Jane SAM died at her daughter's residence in the Sydney suburb of Ultimo on 9 October 1944, at the recorded age of 87. Although her father was correctly identified by the informant, her mother was erroneously identified as Jane on the record. Jane's obituary in the West Wyalong Advocate on 19 October 1944, reported that she had been born in Wagga Wagga in 1857.85


Jane’s father, William, was named in the Entrance Book and it was recorded that he was a shepherd. Her mother was noted as having absconded and was not identified.86 After considerable investigation and DNA comparisons, Jane's descendants have confirmed her ancestry. It is accepted by Jane's descendants that the marriage of William (X) WHITE, a bachelor, and Mary (X) HAPPS or APPS, a spinster, both residents of Fish River, were Jane's parents. There is no doubt that this marriage was correct but proof only exists in shared DNA because Jane did not identify her mother's maiden name when she married. William WHITE and Mary APPS were married on 22 December 1855, by William SOWERBY. The witnesses to this Church of England marriage were Sarah (X) PECKHAM of Goulburn, and Moses KAVANAGH of Fish River.87 The marriage was recorded in the register of St Saviour's Church, Goulburn, and SOWERBY was Goulburn's minister.88 The added detail recorded in the church record identified that consent for Mary (X) HAPPS to marry had been provided by her father who was identified as William HAPPS.89 No appropriate birth or baptism can be verified between 1857 and 1862 for any child of this couple and Jane was very likely their only child. While Jane stated when she married that she had been born in Bland, other birth locations of Boorowa and Fish River are also recorded in official family records. Descendants believe that her most likely birth location was on the Fish River near Gunning. Descendants90 have identified that Jane was born on 25 April 1857, and it is thought that this date came from family recollections or from a family bible.

All that is known of Jane's father William is that he had been born in England in about 1834. He died at Burrowa on 14 September 1882. No marriage or children were identified on his death registration at the time his death as a 48-year-old shepherd was registered. The informant was the garzier E. SLATTERY of the Burrowa River.91

Unless William lied about his age, he was not the man who appeared in court in Wagga Wagga on 28 September 185992 charged with exposing his person. This man had almost certainly been transported aboard the Marquis of Huntley in 1835 and his appearance in Goulburn Gaol identified that he had been born in 1819.93 The Marquis of Huntley indent identified that this transportee had been born in Dublin in 1815 and was a Catholic.94 He was also unlikely to be the William WHITE who was admitted to Windsor Gaol in 1871 for cruelty to an animal [5/1511 1871 No 45] and possibly also admitted in 1872 for having no visible means of support [5/1511 1872 No. 49] and vagrancy in 1883. [5/1511 1883 No. 116] This may possibly be the same man who, in 1879, was admitted for being of unsound mind. [5/1511 1879 No. 86] & 1880 [5/1511 1890 No. 95] There is no indication that any of these references refer to Jane's father.

Jane's mother was Mary APPS aka HAPPS, who had been born in about 1836 and was almost without any doubt the daughter of William HAPPS or APPS and Margery or Margaret CAMPBELL, who had married by banns in Sydney on 29 January 1836, with the consent of the Governor.95 No record of Mary's birth or baptism has been identified but descendants have connected their DNA to that of descendants of Mary's other families. William and Margery APPS also had a daughter named Jane.96 When William and Margery received permission to marry in December 1835, these records identified that William APPS had been transported in 1826 for seven years aboard the Speke (3) and that Margery had been transported in 1831 for seven years aboard the Palambam.97 On the 1828C William APPS was recorded as a hutkeeper to William BROUGHTON on the Goulburn Plains. Death records for William and Margery indicated that they had had four daughters who were all still alive at the time of their death.98 Those daughters were Mary, possibly born around 1836, Jane, born in Campbelltown in 1842,99 Ann, born in Wheeo in 1843100 and one other unidentified girl. The couple also had two sons – William, born in Wheeo in 1846101 and Thomas, born in Wheeo in 1847.102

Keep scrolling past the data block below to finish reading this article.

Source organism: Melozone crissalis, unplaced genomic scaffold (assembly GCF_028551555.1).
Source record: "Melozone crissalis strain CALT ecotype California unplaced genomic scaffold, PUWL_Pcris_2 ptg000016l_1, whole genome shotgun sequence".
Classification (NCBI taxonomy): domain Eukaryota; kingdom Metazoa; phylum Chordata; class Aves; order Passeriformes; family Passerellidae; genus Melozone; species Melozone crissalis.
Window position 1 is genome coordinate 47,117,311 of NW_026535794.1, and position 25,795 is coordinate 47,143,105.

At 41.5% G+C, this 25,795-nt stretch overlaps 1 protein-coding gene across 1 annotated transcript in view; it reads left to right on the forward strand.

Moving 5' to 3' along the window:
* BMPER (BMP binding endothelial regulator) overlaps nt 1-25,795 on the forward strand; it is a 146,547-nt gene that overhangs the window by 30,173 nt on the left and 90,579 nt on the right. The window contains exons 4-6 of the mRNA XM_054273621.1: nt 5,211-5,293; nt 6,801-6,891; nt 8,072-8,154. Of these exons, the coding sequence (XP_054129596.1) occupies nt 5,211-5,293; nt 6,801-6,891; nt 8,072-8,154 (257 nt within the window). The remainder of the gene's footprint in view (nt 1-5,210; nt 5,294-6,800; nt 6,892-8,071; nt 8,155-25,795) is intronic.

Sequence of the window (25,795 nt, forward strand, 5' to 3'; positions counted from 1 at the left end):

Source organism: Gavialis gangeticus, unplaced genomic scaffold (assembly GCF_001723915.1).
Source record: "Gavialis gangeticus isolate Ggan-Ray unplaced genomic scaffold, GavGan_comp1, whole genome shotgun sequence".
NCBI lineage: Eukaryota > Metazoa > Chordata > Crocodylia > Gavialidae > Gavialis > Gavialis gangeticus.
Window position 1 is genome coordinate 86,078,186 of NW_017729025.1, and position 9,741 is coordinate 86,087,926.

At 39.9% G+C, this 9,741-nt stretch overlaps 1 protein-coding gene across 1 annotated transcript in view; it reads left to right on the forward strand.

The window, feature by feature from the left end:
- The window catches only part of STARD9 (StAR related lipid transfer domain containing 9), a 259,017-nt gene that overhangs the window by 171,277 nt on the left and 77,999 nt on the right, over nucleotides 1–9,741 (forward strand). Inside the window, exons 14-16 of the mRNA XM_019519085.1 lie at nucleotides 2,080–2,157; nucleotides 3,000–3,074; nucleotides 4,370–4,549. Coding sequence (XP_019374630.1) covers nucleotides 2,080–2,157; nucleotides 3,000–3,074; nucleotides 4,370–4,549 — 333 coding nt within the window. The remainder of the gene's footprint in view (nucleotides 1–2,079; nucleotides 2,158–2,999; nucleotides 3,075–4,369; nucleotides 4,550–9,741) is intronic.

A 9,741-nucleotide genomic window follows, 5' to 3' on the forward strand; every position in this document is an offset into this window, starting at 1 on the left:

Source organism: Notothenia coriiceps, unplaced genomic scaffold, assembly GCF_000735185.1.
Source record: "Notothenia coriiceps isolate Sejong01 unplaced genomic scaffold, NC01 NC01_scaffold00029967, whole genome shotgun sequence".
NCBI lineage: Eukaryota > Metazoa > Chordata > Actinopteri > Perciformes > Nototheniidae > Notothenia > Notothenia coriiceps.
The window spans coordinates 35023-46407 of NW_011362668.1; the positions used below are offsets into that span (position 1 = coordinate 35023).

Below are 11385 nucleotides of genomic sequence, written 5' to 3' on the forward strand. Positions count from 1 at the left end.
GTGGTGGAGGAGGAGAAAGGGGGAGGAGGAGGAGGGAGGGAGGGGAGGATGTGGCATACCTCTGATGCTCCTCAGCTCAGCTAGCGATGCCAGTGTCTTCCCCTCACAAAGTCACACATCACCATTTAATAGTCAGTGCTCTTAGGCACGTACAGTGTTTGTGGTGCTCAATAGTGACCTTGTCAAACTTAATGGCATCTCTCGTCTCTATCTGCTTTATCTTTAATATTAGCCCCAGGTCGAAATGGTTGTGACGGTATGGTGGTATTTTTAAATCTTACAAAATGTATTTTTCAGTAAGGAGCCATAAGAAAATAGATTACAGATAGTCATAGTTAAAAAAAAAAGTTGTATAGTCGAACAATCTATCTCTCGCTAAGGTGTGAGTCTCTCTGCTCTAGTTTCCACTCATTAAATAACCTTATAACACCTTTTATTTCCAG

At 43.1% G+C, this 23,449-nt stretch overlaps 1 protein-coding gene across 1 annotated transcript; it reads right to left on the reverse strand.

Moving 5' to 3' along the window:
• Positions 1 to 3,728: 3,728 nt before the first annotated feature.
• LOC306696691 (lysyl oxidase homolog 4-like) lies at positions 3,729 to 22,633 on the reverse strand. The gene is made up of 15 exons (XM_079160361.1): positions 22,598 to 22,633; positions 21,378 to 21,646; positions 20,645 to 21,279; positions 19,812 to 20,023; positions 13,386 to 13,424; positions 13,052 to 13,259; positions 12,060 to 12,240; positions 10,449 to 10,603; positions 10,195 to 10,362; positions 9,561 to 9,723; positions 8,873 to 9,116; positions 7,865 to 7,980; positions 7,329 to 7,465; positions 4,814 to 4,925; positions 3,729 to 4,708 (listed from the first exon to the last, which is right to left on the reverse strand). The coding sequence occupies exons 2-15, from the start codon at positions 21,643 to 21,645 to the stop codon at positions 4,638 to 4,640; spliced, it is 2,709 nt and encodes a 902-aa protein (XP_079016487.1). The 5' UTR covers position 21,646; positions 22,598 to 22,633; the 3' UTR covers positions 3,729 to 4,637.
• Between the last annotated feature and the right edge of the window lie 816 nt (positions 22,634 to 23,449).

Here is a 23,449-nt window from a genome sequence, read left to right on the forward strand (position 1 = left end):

After a very short marriage and the birth of her daughter, Mary WHITE abandoned her family leaving her daughter Jane May, with her father. It is believed that Mary left her first family when Jane was very young. No clear explanation for this abandonment can be identified but both Mary and William were very young and events from January 1874 may offer a hint. Shortly after this abandonment Mary took up with another man named John EARNSHAW. It's unclear whether she married John and no marriage record has been located. The couple lived in the area around Bungendore, Queanbeyan and Braidwood in the Monaro area of NSW. Mary and John had six more children, the first, Thomas, was born in about 1861.103 On 27 January 1874, Mary appeared before the Queanbeyan Police Court charged with being insane104 and was sent on to the Sydney Receiving House on 2 February after spending some days in Goulburn Gaol.105 No arrival in Darlinghurst has been identified and it may be that she was admitted to some other institution in Sydney. John EARNSHAW died in 1875 and in 1878, as William WHITE was still alive at this date, Mary bigamously married John DALY aka DALEY. Mary had two more children to John DALEY and died in 1915.

Note: The sister of Isabella and Mary WHITE was also named Jane. This child, who has not yet been confirmed in any records on the NSW BDM Index nor on the CSIL Index after 1868, cannot be this Jane WHITE. Even at her youngest documented age, this inmate was five years older than the youngest WHITE sister and she had been arrested and was already in Newcastle by February 1868 while Isabella, Mary and their siblings were still living with their mother in Goulburn in March 1868.

Updated September 2019